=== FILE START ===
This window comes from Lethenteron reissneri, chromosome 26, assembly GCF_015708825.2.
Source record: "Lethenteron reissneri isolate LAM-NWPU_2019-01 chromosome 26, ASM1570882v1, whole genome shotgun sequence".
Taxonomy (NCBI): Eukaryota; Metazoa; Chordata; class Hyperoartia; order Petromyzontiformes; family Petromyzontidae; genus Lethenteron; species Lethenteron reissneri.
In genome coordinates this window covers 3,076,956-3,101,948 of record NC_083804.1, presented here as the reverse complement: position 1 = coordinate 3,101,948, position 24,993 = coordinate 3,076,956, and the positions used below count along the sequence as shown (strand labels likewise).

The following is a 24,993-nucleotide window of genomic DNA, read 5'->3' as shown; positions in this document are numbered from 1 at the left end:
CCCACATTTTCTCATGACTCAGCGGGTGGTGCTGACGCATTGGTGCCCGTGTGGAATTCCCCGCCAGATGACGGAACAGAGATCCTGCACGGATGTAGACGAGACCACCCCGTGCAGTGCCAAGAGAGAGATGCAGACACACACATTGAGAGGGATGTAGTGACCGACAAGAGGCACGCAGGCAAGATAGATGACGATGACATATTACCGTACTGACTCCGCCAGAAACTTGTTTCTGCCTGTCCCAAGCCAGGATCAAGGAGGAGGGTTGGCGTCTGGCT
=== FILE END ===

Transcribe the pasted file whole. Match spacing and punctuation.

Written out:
This window comes from Lethenteron reissneri, chromosome 26, assembly GCF_015708825.2.
Source record: "Lethenteron reissneri isolate LAM-NWPU_2019-01 chromosome 26, ASM1570882v1, whole genome shotgun sequence".
Taxonomy (NCBI): Eukaryota; Metazoa; Chordata; class Hyperoartia; order Petromyzontiformes; family Petromyzontidae; genus Lethenteron; species Lethenteron reissneri.
In genome coordinates this window covers 3,076,956-3,101,948 of record NC_083804.1, presented here as the reverse complement: position 1 = coordinate 3,101,948, position 24,993 = coordinate 3,076,956, and the positions used below count along the sequence as shown (strand labels likewise).

The following is a 24,993-nucleotide window of genomic DNA, read 5'->3' as shown; positions in this document are numbered from 1 at the left end:
CCCACATTTTCTCATGACTCAGCGGGTGGTGCTGACGCATTGGTGCCCGTGTGGAATTCCCCGCCAGATGACGGAACAGAGATCCTGCACGGATGTAGACGAGACCACCCCGTGCAGTGCCAAGAGAGAGATGCAGACACACACATTGAGAGGGATGTAGTGACCGACAAGAGGCACGCAGGCAAGATAGATGACGATGACATATTACCGTACTGACTCCGCCAGAAACTTGTTTCTGCCTGTCCCAAGCCAGGATCAAGGAGGAGGGTTGGCGTCTGGCT